• knpradeep77 on December 4, 2009, 14:09 GMT

    Viv used to play alongwith the greatest of the bowlers of altime, on very dificult pitches and conditions, and with much less body protection. But at the same time there is a factor i dint see many have mentioned here, that most of the intimidating bowlers of that era belonged to his own team!

    But that does not make him a lesser batsman compared to anybody in this world, dead or alive, playing or retired. Yes, if you see statistics, there are some players having better numbers than him in one way or the other, but when players like him play, the assurance of a win his team mates as well as team followers get, i do not think Sachin , Sehwag, even Lara, or Ponting can give to their respective team members and followers

  • Rohan1 on December 4, 2009, 14:08 GMT

    @nyallj, you have conveniently left out the most critical stat of this entire debate- strike rate! DESTRUCTIVE= how FAST you score your runs-period. Sure if you just get a few runs like Afridi then you can hardly quaify.But like Sehwag if you have a decent avg. , a lot of hundreds etc...then DESTRUCTIVE=SPEED of runs. not technical brilliance, defence, balance, stike rotation, ability to vary pace of innings, dig in...nothing...JUST speed of runs......and CLEARLY in that department Sehwag is way above richards and certainly lara.

  • Subra on December 4, 2009, 14:05 GMT

    There is a tendency Sambit to put our cricketers on a pedestal when they do well, but threaten their lives, property when they do badly.

    We must learn not to get carried away, but to reflect somberly. Most of Shewag's runs have been scored on the flat tracks in the sub-contionent. He has NEVER done well when the ball was seeming or on the hard Australian surfaces.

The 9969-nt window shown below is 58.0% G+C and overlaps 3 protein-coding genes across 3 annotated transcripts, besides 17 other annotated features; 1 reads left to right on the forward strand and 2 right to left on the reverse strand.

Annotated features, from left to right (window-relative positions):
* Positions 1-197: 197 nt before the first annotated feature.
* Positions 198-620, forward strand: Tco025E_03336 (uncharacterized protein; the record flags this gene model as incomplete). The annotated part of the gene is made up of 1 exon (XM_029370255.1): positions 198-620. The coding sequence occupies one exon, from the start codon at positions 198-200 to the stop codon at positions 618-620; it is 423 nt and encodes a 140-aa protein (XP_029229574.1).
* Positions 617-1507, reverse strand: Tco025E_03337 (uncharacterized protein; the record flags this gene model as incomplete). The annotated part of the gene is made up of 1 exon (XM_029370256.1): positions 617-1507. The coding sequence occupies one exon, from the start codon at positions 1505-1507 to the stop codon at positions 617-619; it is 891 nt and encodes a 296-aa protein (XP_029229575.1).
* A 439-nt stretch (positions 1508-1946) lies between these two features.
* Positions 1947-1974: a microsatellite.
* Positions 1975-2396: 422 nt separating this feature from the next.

To compare cricketers of different eras isdangerous, because (just to give an example) Richards never used the sledgehammers that pass on as bats these days.

    He never wore a HELMET, yet faced the fastest bowlers of his times. Neither was he clad with so many protective layers.

    So Sambit, let us enjoy thespectacle of Shewag in his full glory - but spare a thought for the poor bowler, and please Sambit do not compare cricketers of different eras - they are all great and they enriched the game.

    While they are here let us enjoy watching them (I do on the TV). Siva from Singapore.

  • purushotham.lingaraju on December 4, 2009, 14:01 GMT

    Last thing i want to hear about sehwag is that he is a flat track bully, That he gets his runs only on flat tracks is very wrong guys..... Yes he gets his runs on flat tracks but he scores on difficult tracks as well remember his 202* out of the 300 odd runs scored by india. When murali and mendis were all over Indians.... Sehwag was belting the bowlers with such ease.

    Also tell me one batsman who has scored a triple hundred on a bowler friendly wicket.... Sehwag is very special and the way he attacks the opposition is very similar to viv richards.... nothing wrong in the article

  • bibhutiking on December 4, 2009, 14:00 GMT

    Hey sambit how can u joke on an stage called CRICINFO. first u compared Sehwag with Viv. Then u said sehwag Played murali better than Lara. Lara didnot have to face Murali alone But VAAS as well. If I am right these current srilankan pacers are nowhere near chaminda Vass. Again lara had to face a battle within as well. How many times during those knocks did LARA GET SUPPORT FROM HIS TEAM MATE as SEHWAG got in terms of VIJAY and DRAVID. and last but not the least IS IT THE SAME MURALI WHO LARA FACED.

  • Retour on December 4, 2009, 13:53 GMT

    Nice article. IMHO, Sehwag is one of the top two openers of this decade, the other being Hayden .... As someone said, he does well in all types of conditions and attacks. His ability to get huge scores quickly not only helps other players batting with him but also gives his team's bowlers more time to bowl out the opposition. This also brings the age old belief that it's the bowlers that win tests in to debate.

    In short, he is a legend and right up there with other Indian batting greats like Gavaskar, Tendulkar and Dravid! (How you rank these greats in the group is another debate)

    Btw, when Sehwag played his 100th inning, below is how he stacked up with others when they had played their 100th inning

    " if we are to rank them after their 100 innings [99 in some cases] then below is the standing: Sobers - 5345 Gavaskar - 5249 Richards - 5214 Hayden - 5212 Sehwag - 5102 Tendulkar - 4956 Lara - 4778"

  • raghu1122000 on December 4, 2009, 13:51 GMT